It is clear, Obama does not listen. Despite the pleas of 34,435 dedicated fans to build a Death Star, the heartless, cold, the possibly Dark Lord of the Sith, President Obama’s Chief of the Science and Space Branch, Paul Shawcross, sought to crush the rebellion before it ever began. As he wrote:
This Isn’t the Petition Response You’re Looking For
The Administration shares your desire for job creation and a strong national defense, but a Death Star isn’t on the horizon. Here are a few reasons:
- The construction of the Death Star has been estimated to cost more than $850,000,000,000,000,000. We’re working hard to reduce the deficit, not expand it.
- The Administration does not support blowing up planets.
- Why would we spend countless taxpayer dollars on a Death Star with a fundamental flaw that can be exploited by a one-man starship?
However, look carefully (here’s how) and you’ll notice something already floating in the sky — that’s no Moon, it’s a Space Station! Yes, we already have a giant, football field-sized International Space Station in orbit around the Earth that’s helping us learn how humans can live and thrive in space for long durations. The Space Station has six astronauts — American, Russian, and Canadian — living in it right now, conducting research, learning how to live and work in space over long periods of time, routinely welcoming visiting spacecraft and repairing onboard garbage mashers, etc. We’ve also got two robot science labs – one wielding a laser – roving around Mars, looking at whether life ever existed on the Red Planet.
Keep in mind, space is no longer just government-only. Private American companies, through NASA’s Commercial Crew and Cargo Program Office (C3PO), are ferrying cargo — and soon, crew — to space for NASA, and are pursuing human missions to the Moon this decade.
Even though the United States doesn’t have anything that can do the Kessel Run in less than 12 parsecs, we’ve got two spacecraft leaving the Solar System and we’re building a probe that will fly to the exterior layers of the Sun. We are discovering hundreds of new planets in other star systems and building a much more powerful successor to the Hubble Space Telescope that will see back to the early days of the universe.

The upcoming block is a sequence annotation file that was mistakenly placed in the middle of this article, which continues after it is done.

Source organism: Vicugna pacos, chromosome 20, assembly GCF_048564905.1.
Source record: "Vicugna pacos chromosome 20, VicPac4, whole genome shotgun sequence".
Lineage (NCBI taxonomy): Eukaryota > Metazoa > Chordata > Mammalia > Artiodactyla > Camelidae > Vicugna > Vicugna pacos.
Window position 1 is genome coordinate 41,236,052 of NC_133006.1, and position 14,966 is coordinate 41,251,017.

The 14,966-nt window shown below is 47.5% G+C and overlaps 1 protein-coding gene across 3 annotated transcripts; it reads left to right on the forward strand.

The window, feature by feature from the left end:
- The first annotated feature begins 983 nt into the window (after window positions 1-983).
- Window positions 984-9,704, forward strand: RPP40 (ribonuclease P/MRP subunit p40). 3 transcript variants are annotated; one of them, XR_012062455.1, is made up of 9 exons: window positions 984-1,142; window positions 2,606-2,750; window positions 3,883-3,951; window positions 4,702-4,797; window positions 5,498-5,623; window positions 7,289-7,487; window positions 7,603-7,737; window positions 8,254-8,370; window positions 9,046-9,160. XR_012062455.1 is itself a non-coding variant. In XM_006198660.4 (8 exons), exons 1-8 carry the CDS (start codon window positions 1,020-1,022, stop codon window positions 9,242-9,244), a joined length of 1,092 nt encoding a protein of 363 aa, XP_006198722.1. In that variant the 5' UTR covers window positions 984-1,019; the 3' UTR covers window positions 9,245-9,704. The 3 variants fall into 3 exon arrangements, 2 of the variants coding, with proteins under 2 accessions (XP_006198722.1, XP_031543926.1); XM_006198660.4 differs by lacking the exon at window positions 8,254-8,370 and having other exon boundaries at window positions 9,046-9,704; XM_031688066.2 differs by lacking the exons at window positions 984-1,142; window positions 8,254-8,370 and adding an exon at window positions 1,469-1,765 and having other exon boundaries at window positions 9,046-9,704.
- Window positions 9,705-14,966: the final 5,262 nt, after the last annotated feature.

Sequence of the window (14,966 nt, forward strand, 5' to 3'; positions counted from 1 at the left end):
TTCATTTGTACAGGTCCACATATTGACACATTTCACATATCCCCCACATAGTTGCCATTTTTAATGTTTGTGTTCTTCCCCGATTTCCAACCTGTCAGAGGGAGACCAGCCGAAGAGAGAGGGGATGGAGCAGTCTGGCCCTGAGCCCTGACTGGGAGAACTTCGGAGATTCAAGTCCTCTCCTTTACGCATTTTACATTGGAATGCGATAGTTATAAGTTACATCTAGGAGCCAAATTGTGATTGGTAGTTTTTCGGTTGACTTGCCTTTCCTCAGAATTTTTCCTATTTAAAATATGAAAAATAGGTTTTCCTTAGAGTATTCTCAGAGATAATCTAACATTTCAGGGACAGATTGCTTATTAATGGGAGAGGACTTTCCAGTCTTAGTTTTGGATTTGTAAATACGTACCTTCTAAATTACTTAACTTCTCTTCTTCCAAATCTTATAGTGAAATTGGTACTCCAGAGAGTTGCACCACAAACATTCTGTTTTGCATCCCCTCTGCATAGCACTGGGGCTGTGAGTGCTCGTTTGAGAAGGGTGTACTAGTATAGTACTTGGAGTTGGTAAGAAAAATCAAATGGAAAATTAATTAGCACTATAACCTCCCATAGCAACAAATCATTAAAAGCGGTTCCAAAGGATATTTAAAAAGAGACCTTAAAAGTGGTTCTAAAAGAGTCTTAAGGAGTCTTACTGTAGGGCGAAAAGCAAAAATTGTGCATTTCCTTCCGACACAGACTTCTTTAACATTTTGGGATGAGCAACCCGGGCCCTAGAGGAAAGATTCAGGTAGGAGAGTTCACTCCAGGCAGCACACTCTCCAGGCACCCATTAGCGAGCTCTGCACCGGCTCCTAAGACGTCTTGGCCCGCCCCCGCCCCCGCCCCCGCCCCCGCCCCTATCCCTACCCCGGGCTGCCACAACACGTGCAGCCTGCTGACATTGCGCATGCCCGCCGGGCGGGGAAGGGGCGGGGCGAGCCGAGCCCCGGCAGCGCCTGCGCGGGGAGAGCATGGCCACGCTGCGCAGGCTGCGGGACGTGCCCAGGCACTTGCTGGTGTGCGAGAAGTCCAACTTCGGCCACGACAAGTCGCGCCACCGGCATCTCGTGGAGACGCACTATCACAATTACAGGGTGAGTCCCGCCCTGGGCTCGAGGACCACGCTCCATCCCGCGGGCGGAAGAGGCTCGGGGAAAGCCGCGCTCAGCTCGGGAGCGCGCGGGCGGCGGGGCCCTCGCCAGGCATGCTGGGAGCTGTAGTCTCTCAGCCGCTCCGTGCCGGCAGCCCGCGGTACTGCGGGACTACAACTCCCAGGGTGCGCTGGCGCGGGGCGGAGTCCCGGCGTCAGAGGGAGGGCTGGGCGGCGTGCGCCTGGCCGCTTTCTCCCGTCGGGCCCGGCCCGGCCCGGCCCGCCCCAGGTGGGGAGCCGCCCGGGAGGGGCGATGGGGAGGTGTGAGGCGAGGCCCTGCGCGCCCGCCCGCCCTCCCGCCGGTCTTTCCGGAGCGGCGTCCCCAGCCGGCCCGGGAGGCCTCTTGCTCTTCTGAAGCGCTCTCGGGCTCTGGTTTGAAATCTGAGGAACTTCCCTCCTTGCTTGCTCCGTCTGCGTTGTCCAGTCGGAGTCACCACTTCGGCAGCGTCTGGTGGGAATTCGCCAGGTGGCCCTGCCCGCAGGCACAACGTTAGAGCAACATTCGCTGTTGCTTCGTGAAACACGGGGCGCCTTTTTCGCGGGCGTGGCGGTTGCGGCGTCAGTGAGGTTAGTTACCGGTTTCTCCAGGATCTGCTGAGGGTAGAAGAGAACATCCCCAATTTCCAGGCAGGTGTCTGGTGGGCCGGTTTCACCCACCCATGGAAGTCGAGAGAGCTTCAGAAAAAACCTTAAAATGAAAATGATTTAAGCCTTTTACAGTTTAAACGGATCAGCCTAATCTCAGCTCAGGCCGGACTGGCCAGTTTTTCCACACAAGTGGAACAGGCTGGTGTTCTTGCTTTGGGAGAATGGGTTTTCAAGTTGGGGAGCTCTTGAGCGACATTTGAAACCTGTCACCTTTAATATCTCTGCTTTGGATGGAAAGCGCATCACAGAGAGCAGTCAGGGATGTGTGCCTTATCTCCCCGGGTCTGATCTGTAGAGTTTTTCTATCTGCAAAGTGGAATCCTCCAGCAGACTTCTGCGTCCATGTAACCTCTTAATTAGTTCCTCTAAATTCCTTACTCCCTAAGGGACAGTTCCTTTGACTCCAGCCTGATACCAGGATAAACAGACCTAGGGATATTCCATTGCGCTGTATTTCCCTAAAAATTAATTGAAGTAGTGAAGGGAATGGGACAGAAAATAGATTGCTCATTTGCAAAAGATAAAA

We don’t have a Death Star, but we do have floating robot assistants on the Space Station, a President who knows his way around a light saber and advanced (marshmallow) cannon, and the Defense Advanced Research Projects Agency, which is supporting research on building Luke’s arm, floating droids, and quadruped walkers.
We are living in the future! Enjoy it. Or better yet, help build it by pursuing a career in a science, technology, engineering or math-related field. The President has held the first-ever White House science fairs and Astronomy Night on the South Lawn because he knows these domains are critical to our country’s future, and to ensuring the United States continues leading the world in doing big things.
If you do pursue a career in a science, technology, engineering or math-related field, the Force will be with us! Remember, the Death Star’s power to destroy a planet, or even a whole star system, is insignificant next to the power of the Force.
Rather than dismissing the fans, the White House used it as an object lesson. Many of the technologies fantasized about by children are now becoming reality. While not a planet-destroying planetoid, we have a space station currently travelling around the earth once every 92 minutes. We now have robotic technology, cybernetic limbs, interstellar space flight, all unimaginable when George Lucas first put pen to paper to draft what he called originally “Adventures Of The Star Killer.”
The Obama administration has taken a new direction for the space program. Having inherited a mess upon taking office, Obama has managed to turn NASA, and the space program of the United States, in bold new directions. Not one of overhyped dreams and impotent ambition, but one of real science, technological growth, and long-term viability. While a Death Star would have been an impressive feat, the more humble goals of the Obama administration are already bearing fruit. The return of astronauts to the moon will be almost a decade sooner than under the previous plan. It is an exciting time to be involved in space sciences.
Next year NASA will be launching the first of the Orion deep space crew capsule on its maiden flight. While not as visibly impressive as the Space Shuttles cancelled by Obama’s predecessor, the Orion will fly to heights never before reached by a manned spacecraft. As he leaves office, the first of the new Space Launch System launch vehicles, a rocket more powerful than any ever before built, shall be readied for its first flight. It is an incredible time for the United States, but more importantly, a huge, bold step forward for all of humankind.
Nathaniel Downes is the son of a former state representative of New Hampshire, now living in Seattle Washington.
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